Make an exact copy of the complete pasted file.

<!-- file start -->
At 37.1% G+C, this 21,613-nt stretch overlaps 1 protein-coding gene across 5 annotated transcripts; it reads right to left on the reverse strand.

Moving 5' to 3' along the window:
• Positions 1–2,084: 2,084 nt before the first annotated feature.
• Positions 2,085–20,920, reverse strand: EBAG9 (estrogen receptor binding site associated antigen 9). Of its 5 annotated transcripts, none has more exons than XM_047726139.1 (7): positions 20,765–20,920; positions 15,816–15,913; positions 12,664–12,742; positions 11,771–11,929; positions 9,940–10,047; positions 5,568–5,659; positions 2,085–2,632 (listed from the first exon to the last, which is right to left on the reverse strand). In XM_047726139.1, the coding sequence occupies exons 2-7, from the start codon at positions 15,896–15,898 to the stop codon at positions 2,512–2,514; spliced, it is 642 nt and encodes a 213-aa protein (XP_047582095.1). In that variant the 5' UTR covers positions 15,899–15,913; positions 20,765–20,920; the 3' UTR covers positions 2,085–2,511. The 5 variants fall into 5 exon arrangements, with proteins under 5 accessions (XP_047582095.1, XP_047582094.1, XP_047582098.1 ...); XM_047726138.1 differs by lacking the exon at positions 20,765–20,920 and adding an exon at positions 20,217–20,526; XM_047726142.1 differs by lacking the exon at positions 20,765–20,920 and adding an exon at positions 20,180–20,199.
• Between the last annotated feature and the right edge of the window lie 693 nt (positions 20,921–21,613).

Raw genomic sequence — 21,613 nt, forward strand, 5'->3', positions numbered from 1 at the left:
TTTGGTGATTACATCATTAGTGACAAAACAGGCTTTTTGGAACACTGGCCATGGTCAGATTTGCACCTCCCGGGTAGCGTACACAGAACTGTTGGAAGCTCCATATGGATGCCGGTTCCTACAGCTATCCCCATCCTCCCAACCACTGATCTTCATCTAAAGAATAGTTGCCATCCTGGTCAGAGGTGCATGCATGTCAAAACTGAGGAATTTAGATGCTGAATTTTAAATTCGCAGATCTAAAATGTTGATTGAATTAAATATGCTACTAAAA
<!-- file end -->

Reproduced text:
At 37.1% G+C, this 21,613-nt stretch overlaps 1 protein-coding gene across 5 annotated transcripts; it reads right to left on the reverse strand.

Moving 5' to 3' along the window:
• Positions 1–2,084: 2,084 nt before the first annotated feature.
• Positions 2,085–20,920, reverse strand: EBAG9 (estrogen receptor binding site associated antigen 9). Of its 5 annotated transcripts, none has more exons than XM_047726139.1 (7): positions 20,765–20,920; positions 15,816–15,913; positions 12,664–12,742; positions 11,771–11,929; positions 9,940–10,047; positions 5,568–5,659; positions 2,085–2,632 (listed from the first exon to the last, which is right to left on the reverse strand). In XM_047726139.1, the coding sequence occupies exons 2-7, from the start codon at positions 15,896–15,898 to the stop codon at positions 2,512–2,514; spliced, it is 642 nt and encodes a 213-aa protein (XP_047582095.1). In that variant the 5' UTR covers positions 15,899–15,913; positions 20,765–20,920; the 3' UTR covers positions 2,085–2,511. The 5 variants fall into 5 exon arrangements, with proteins under 5 accessions (XP_047582095.1, XP_047582094.1, XP_047582098.1 ...); XM_047726138.1 differs by lacking the exon at positions 20,765–20,920 and adding an exon at positions 20,217–20,526; XM_047726142.1 differs by lacking the exon at positions 20,765–20,920 and adding an exon at positions 20,180–20,199.
• Between the last annotated feature and the right edge of the window lie 693 nt (positions 20,921–21,613).

Raw genomic sequence — 21,613 nt, forward strand, 5'->3', positions numbered from 1 at the left:
TTTGGTGATTACATCATTAGTGACAAAACAGGCTTTTTGGAACACTGGCCATGGTCAGATTTGCACCTCCCGGGTAGCGTACACAGAACTGTTGGAAGCTCCATATGGATGCCGGTTCCTACAGCTATCCCCATCCTCCCAACCACTGATCTTCATCTAAAGAATAGTTGCCATCCTGGTCAGAGGTGCATGCATGTCAAAACTGAGGAATTTAGATGCTGAATTTTAAATTCGCAGATCTAAAATGTTGATTGAATTAAATATGCTACTAAAA